Enhanced fear memories and brain glucose metabolism (18F-FDG-PET) following sub-anesthetic intravenous ketamine infusion in Sprague-Dawley rats

Kennett D. Radford, Thomas Y. Park, Shalini Jaiswal, Hongna Pan, Andrew Knutsen, Michael Zhang, Mercedes Driscoll, Lisa Osborne Smith, Bernard J. Dardzinski, Kwang H. Choi

Research output: Contribution to journalArticle

10 Scopus citations

Abstract

Ketamine is a multimodal dissociative anesthetic, which provides powerful analgesia for victims with traumatic injury. However, the impact of ketamine administration in the peri-trauma period on the development of post-traumatic stress disorder (PTSD) remains controversial. Moreover, there is a major gap between preclinical and clinical studies because they utilize different doses and routes of ketamine administration. Here, we investigated the effects of sub-anesthetic doses of intravenous (IV) ketamine infusion on fear memory and brain glucose metabolism (BGluM) in rats. Male Sprague-Dawley rats received an IV ketamine infusion (0, 2, 10, and 20 mg/kg, 2 h) or an intraperitoneal (IP) injection (0 and 10 mg/kg) following an auditory fear conditioning (3 pairings of tone and foot shock [0.6 mA, 1 s]) on day 0. Fear memory retrieval, fear extinction, and fear recall were tested on days 2, 3, and 4, respectively. The effects of IV ketamine infusion (0 and 10 mg/kg) on BGluM were measured using 18F-fluoro-deoxyglucose positron emission tomography (FDG-PET) and computed tomography (CT). The IV ketamine infusion dose-dependently enhanced fear memory retrieval, delayed fear extinction, and increased fear recall in rats. The IV ketamine (10 mg/kg) increased BGluM in the hippocampus, amygdala, and hypothalamus, while decreasing it in the cerebellum. On the contrary, a single ketamine injection (10 mg/kg, IP) after fear conditioning facilitated fear memory extinction in rats. The current findings suggest that ketamine may produce differential effects on fear memory depending on the route and duration of ketamine administration.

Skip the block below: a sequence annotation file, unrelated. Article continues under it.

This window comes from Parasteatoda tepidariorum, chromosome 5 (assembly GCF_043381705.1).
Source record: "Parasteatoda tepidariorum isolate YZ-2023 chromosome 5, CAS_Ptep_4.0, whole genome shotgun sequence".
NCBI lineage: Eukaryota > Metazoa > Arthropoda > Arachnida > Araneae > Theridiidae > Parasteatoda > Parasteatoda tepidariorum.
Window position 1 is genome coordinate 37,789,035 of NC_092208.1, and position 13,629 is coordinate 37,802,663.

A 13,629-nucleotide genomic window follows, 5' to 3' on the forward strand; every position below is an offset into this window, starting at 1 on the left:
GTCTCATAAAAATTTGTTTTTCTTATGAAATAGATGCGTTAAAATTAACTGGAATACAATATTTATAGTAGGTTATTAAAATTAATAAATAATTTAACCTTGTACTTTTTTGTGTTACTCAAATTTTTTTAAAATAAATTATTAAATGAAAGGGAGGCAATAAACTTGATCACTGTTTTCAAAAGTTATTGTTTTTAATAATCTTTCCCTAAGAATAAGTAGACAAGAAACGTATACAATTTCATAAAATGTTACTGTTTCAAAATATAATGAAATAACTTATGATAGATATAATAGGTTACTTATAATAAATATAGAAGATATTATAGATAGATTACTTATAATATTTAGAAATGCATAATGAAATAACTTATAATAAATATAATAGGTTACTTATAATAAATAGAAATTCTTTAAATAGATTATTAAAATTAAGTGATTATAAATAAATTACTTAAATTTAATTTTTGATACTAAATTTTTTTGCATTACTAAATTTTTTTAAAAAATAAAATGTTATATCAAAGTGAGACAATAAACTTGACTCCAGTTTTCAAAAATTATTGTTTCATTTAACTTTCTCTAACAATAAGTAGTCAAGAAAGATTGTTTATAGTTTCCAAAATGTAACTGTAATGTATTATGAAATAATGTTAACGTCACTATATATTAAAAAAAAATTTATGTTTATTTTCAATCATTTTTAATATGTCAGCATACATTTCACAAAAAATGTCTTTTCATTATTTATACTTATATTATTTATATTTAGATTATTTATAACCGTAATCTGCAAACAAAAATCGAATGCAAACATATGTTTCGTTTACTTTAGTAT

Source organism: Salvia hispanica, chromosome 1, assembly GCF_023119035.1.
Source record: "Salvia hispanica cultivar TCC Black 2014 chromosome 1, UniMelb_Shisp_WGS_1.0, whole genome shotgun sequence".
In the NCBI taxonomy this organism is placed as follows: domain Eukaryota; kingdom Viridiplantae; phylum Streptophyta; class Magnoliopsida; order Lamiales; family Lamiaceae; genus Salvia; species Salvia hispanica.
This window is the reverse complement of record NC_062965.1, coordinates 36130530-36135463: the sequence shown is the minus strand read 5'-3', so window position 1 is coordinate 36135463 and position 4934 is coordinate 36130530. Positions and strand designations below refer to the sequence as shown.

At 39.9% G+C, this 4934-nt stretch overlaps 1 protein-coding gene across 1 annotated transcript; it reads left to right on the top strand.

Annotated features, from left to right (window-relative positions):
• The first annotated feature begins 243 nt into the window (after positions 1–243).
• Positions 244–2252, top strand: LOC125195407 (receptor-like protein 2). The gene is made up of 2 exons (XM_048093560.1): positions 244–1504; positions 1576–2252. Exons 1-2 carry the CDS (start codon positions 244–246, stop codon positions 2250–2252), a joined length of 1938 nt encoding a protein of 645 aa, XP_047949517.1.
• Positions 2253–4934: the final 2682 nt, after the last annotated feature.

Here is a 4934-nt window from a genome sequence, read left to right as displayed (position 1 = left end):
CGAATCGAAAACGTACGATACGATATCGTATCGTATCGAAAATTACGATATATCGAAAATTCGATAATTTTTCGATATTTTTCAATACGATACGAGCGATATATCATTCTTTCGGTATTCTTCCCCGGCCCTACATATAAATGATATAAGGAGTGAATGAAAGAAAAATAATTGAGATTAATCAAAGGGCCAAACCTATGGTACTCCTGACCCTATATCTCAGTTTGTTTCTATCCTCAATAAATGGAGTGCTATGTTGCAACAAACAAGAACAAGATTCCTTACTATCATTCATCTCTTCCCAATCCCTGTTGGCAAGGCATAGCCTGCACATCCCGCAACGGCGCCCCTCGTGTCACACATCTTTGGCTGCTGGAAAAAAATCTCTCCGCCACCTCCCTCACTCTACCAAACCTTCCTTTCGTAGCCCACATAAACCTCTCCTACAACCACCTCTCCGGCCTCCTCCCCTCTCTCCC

Original languageEnglish (US)
Article number263
JournalTranslational Psychiatry
Volume8
Issue number1
DOIs
StatePublished - Dec 1 2018

ASJC Scopus subject areas

  • Psychiatry and Mental health
  • Cellular and Molecular Neuroscience
  • Biological Psychiatry

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